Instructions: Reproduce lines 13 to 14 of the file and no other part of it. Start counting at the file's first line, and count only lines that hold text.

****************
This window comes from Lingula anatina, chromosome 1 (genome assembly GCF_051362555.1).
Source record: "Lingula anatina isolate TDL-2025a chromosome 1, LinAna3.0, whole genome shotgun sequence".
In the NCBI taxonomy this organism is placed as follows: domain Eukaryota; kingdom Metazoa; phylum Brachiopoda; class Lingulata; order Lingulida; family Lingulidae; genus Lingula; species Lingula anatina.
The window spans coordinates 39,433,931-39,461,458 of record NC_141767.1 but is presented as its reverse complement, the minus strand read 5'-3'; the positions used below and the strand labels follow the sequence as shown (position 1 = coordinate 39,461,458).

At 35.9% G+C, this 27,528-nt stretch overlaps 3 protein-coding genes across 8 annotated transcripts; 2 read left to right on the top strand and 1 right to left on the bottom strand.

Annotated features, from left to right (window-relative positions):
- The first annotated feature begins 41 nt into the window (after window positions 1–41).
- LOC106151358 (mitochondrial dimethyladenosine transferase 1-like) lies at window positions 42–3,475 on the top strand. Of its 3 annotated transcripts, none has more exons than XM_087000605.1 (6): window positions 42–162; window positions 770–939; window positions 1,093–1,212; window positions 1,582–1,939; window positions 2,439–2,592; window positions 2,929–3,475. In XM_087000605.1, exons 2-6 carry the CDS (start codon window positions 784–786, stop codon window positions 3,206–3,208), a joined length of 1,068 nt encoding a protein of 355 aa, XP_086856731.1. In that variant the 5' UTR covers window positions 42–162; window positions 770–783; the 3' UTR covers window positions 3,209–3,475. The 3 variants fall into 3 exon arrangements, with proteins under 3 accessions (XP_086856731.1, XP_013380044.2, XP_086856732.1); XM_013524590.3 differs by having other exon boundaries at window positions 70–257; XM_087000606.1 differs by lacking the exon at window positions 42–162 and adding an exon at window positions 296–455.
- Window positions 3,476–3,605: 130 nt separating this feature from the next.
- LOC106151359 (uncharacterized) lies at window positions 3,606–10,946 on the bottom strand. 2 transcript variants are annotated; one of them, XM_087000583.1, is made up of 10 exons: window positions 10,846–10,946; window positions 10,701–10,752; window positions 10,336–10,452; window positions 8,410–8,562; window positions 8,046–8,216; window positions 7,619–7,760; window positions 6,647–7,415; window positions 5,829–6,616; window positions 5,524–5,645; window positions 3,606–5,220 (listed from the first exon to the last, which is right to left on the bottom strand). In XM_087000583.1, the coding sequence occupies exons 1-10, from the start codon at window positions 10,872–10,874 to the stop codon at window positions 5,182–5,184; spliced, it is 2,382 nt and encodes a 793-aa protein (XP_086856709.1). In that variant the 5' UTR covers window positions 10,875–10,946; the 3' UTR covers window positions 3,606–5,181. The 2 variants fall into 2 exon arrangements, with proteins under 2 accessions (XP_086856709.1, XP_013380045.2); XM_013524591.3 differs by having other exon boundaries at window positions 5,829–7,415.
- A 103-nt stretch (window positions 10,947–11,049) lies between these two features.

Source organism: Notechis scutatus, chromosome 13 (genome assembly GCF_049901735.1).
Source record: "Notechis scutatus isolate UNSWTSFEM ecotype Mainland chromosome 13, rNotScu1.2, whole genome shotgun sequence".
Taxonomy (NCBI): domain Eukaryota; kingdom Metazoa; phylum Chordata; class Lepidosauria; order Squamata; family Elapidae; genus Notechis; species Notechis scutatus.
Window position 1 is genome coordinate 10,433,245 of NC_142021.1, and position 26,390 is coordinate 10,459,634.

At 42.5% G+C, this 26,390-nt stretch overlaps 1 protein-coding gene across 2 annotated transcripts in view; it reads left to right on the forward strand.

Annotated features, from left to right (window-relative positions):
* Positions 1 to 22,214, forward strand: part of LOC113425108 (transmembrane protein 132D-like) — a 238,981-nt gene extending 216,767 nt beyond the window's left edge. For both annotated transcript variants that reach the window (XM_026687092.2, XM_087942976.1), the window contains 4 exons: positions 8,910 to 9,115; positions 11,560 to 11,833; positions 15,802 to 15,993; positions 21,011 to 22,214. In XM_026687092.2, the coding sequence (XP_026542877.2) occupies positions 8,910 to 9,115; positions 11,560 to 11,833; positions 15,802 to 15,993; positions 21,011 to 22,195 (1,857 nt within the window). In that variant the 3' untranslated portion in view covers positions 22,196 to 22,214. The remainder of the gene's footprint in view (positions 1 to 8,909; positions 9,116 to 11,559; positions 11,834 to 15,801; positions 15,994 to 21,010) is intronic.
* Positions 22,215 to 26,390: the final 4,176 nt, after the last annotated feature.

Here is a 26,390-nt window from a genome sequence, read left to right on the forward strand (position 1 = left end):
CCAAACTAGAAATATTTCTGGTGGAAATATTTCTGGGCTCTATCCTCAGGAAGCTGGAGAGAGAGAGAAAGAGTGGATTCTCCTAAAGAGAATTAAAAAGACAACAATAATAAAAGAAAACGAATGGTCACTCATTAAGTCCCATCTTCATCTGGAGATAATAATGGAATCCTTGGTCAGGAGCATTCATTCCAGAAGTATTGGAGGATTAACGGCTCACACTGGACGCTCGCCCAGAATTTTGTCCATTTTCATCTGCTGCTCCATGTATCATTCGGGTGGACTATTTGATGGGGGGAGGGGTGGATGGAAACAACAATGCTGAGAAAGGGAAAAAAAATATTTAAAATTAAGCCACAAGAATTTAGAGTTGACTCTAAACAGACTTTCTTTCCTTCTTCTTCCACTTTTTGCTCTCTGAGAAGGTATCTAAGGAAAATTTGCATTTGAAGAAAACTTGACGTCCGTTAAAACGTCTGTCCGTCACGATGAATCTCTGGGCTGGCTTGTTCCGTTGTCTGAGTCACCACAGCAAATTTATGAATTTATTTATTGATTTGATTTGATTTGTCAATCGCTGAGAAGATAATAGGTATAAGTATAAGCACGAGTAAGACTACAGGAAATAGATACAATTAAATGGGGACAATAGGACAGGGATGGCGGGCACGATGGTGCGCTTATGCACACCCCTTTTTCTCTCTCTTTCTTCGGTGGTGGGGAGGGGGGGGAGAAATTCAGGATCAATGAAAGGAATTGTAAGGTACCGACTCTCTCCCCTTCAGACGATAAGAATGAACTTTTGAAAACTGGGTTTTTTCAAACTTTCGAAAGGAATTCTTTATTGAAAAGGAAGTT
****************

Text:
Source record: "Notechis scutatus isolate UNSWTSFEM ecotype Mainland chromosome 13, rNotScu1.2, whole genome shotgun sequence".
Taxonomy (NCBI): domain Eukaryota; kingdom Metazoa; phylum Chordata; class Lepidosauria; order Squamata; family Elapidae; genus Notechis; species Notechis scutatus.